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Barrio



(in Spain and countries colonized by Spain) one of the divisions into which a town or city, together with the contiguous rural territory, is divided.
a part of a large U.S. city, especially a crowded inner-city area, inhabited chiefly by a Spanish-speaking population.
Contemporary Examples

Alberto often pushed a shopping cart through his barrio, collecting cans for spare cash to support himself and his mayate.
The Undocumented Cross-Dresser Terry Greene Sterling July 2, 2010

The majority of the violence in Honduras is carried out by two main gangs, Mara Salvatrucha, or MS-13, and barrio 18.
The Awful Facts Behind the White House’s Plan to Help Honduras Caitlin Dickson July 26, 2014

Historical Examples

Their community lay between the Parian and the barrio of Laguio.
A History of the Philippines David P. Barrows

They had reached the barrio where the meeting was to be held.
The Golden Skull John Blaine

As he came back from a ride to one of his barrio schools he found her weeping, with her face in her pillow.
Caybigan James Hopper

Perpetua is the acknowledged belle of the ‘barrio,’ or district, where she resides, and she has many admirers.
The Pearl of the Antilles, or An Artist in Cuba Walter Goodman

Dull clouds obscured the moon, and for a long time the barrio was in darkness.
The Adventures of Piang the Moro Jungle Boy Florence Partello Stuart

Ariglúhun mu sa kapitan sa baryu, The barrio captain will arbitrate between you two.
A Dictionary of Cebuano Visayan John U. Wolff

Yet the inhabitants of this barrio are quite contented and fairly comfortable.
Wanderings in the Orient Albert M. Reese

Ihúlad sa Katidral ang kapilya, Pattern the barrio chapel after the Cathedral.
A Dictionary of Cebuano Visayan John U. Wolff

noun (pl) -rios
a Spanish-speaking quarter in a town or city, esp in the US
a Spanish-speaking community
n.

1841, “ward of a Spanish or Spanish-speaking city,” sometimes also used of rural settlements, from Spanish barrio “district, suburb,” from Arabic barriya “open country” (fem.), from barr “outside” (of the city). Main modern sense of “Spanish-speaking district in a U.S. city” is 1939; original reference is to Spanish Harlem in New York City.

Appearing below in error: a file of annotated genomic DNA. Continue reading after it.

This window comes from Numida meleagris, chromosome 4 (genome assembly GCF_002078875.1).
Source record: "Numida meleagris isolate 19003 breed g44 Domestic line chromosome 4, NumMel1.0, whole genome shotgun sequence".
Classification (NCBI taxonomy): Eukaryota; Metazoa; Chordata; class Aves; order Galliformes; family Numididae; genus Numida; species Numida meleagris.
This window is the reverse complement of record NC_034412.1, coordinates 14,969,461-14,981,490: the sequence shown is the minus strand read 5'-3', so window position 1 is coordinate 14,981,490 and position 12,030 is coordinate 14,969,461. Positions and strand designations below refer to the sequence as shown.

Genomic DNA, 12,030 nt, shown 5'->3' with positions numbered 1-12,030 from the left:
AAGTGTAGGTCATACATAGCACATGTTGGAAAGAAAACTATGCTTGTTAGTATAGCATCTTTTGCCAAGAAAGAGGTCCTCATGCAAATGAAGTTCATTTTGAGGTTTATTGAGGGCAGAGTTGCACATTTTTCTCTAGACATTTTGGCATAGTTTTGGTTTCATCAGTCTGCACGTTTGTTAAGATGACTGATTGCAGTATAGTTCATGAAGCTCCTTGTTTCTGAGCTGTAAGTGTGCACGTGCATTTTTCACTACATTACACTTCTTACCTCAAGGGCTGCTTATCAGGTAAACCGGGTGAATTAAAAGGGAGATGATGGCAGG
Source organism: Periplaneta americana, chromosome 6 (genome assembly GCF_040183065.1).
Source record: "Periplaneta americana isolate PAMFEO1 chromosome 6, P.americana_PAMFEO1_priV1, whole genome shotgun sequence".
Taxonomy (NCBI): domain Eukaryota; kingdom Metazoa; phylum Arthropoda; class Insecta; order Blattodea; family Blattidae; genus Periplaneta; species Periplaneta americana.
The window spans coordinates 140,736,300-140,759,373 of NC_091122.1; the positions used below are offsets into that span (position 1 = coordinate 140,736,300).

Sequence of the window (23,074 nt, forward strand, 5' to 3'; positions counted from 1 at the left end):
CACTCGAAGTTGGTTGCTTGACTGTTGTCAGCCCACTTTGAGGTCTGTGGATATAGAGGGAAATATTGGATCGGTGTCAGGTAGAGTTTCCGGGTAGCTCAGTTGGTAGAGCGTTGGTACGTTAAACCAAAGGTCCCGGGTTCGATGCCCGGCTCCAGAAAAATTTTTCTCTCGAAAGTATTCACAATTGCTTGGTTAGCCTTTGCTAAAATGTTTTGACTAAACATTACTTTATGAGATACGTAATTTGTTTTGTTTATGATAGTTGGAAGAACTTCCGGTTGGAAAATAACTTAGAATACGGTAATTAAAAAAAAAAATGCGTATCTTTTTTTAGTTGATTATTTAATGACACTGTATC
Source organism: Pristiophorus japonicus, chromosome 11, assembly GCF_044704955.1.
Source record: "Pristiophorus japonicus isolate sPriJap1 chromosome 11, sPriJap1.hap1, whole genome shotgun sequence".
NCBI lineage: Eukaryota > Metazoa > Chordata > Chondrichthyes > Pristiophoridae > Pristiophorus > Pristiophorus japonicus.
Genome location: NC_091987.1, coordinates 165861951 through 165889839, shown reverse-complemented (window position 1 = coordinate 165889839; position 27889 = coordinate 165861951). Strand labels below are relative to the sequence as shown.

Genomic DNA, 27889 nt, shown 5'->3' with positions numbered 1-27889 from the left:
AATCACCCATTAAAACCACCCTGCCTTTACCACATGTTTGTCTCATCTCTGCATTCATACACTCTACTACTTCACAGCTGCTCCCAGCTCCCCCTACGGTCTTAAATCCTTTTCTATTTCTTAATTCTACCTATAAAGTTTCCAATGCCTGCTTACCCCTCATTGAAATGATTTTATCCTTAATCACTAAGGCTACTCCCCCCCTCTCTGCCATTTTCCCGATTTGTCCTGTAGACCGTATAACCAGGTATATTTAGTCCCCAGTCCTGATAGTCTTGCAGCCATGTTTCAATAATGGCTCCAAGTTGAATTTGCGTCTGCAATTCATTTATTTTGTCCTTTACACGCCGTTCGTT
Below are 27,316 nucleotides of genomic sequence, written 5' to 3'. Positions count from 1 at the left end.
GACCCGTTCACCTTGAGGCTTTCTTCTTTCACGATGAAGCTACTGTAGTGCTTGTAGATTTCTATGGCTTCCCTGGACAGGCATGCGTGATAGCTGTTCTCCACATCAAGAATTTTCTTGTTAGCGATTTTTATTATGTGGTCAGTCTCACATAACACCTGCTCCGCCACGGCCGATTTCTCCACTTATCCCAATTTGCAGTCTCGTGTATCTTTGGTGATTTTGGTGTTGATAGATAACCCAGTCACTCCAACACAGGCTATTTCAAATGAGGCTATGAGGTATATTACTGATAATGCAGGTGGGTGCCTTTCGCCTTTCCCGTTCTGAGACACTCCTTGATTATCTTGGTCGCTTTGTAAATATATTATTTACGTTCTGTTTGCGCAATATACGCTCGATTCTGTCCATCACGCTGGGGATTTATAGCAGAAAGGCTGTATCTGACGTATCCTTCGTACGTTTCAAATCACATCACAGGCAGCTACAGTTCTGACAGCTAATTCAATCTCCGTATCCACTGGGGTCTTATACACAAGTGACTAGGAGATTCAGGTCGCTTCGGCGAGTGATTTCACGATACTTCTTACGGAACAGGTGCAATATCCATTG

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  • Barrios

    Justo Rufino [hoo-staw roo-fee-naw] /ˈhu stɔ ruˈfi nɔ/ (Show IPA), 1835–85, Guatemalan statesman: president of Guatemala 1873–85. (in Spain and countries colonized by Spain) one of the divisions into which a town or city, together with the contiguous rural territory, is divided. a part of a large U.S. city, especially a crowded inner-city area, inhabited […]

  • Barrique

    noun a wine barrel holding 59.44 gallons (225 liters), esp. for Bordeaux Examples A barrique for Burgundy hold 228 liters and for Beaujolais, 215 liters. Word Origin French Usage Note cooking Historical Examples As the barrique contains something over 50 gallons, the estimate was for about 2000 gallons of brandy, not an illiberal allowance. Count […]



  • Barrista

    noun a preparer / server in a coffee bar

  • Barren of

    not producing or incapable of producing offspring; sterile: a barren woman. unproductive; unfruitful: barren land. without capacity to interest or attract: a barren period in American architecture. mentally unproductive; dull; stupid. not producing results; fruitless: a barren effort. destitute; bereft; lacking (usually followed by of): barren of tender feelings. Usually, barrens. level or slightly rolling […]



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